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91st Tour de France - July 3-25, 2004
Scott Sunderland's Tour Diary
Cyclingnews' longest contributing diarist Scott Sunderland is taking part in his second Tour de France in 2004 as part of the versatile Alessio-Bianchi team. Scott's role will be mainly to help Pietro Caucchioli, but he also hopes to have a few opportunities for stage wins. Once again, he'll be providing his highly experienced viewpoint on the Tour, its riders and anything else.
Tour de France, Belgium, July 1-2, 2004
I'm writing this after our training ride got cut a little short by a heavy rain shower...
We did the medical testing yesterday (Thursday), and all of that went fine. It was a pretty busy day. We had blood tests in the morning, after which we were expected to be in Liege at 12:00 to do our cardio tests, then we came back and have lunch. It wasn't until late in the arvo that we managed to go training. And then it was dinner time! The day just passed in a blink - there was no time to lay down and relax in bed.
I got a new road bike and I've been training on that for the last couple of days and it feels good. We spent some time adjusting positions and then today (Friday) we all went training over some of the parcours of the Amstel Gold Race. We took in the last four climbs, but when we got back to Valkenburg it started heaving down rain, so we dived into a cafe and called the soigneurs to come and get us. It's not good to ride around in the wet before the prologue. Your legs end up like rock.
Even so, today was more relaxed. We have the team presentation this arvo and we'll be going into Liege at about 5pm. Tomorrow we'll head into Liege and do a few circuits of the prologue course in the morning, then come back for lunch and head back for the TT later.
All the hype around everything is starting to build up. There's people everywhere - all the spectators coming into Liege. Up until now I haven't really noticed it because we're in a hotel out of town. It's very quiet and very relaxed, which is good. We really only noticed that there was a bike race on when we came into the permanence in Liege yesterday. All the sponsors were there, and we got new shirts, socks, shorts, bikes, glasses, shoes...they aim for everything to be on show.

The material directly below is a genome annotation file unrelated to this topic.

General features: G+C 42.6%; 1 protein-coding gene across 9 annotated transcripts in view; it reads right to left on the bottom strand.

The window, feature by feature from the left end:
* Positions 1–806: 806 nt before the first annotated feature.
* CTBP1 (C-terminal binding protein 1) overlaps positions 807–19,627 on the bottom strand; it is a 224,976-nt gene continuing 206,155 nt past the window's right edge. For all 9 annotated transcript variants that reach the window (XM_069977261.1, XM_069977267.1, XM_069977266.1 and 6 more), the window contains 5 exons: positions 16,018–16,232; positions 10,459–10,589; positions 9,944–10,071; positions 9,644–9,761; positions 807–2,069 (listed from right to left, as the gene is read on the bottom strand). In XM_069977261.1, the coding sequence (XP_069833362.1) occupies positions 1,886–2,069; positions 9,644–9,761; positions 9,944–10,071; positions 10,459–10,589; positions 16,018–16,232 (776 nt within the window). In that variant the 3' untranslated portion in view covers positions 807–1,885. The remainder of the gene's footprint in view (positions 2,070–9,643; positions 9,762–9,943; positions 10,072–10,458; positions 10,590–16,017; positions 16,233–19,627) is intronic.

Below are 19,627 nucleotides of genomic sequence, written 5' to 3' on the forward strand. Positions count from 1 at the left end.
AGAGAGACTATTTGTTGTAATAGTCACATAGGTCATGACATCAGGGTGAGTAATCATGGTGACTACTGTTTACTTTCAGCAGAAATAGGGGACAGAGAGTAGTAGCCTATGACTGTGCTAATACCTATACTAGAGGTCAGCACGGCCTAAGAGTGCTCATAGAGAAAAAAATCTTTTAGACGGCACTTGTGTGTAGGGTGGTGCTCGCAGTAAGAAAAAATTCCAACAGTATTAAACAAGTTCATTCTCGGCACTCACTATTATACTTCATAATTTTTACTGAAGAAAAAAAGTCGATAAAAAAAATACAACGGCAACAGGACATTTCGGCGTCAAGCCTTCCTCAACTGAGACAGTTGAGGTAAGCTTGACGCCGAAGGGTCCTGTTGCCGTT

All is going ok health wise. I haven't had any back pain for the last week and my osteopath David is coming in tomorrow, so he should be able to give me some treatment next week. I don't see any major problems with it.
Also, I'm trying not to eat too much at the moment because otherwise you get all blown up. If it'd been up to the cook at this hotel in Riemst we've been at the last couple of days, we'd have beef to the ankles by the start of the race. The food is bloody beautiful and everyone is just full as a goog after every meal. We're afraid it can only downhill from here as far as food is concerned!
Basically I'm just getting on with it. It's only 6 km tomorrow, so that's about 6'30-7'00 racing time. I'm starting at 4.10pm, which means I'll be back at the hotel early for a good rub and an early night!
The Olympic selection
I learned this morning that I wasn't selected in the Australian team for the Olympics. It was a slap in the face of course and I still don't understand the direction the selectors are trying to go in. I mean: taking three sprinters?? Hey, why not make it four?
But I decided while out training: "Scott, don't do your block, the selections will never be understood by just logical reasoning."
I'm happy for the guys who are selected, good on 'em. At least, my frustration is shared this time so it seems to weigh so much less then back in '96 when I was the only one being seriously overlooked. Some other riders putting down good results have been left out of the selection this time around, and they too would perform well on that particular parcours in Athens.
Nevertheless, It'd be good to know the selectors' motives, the reason for their weird strategy. Don't expect me to ask for it right now though, had enough of the duck-shoving.
As I said, I'm not going to lose sleep over it - I'm here to race the Tour!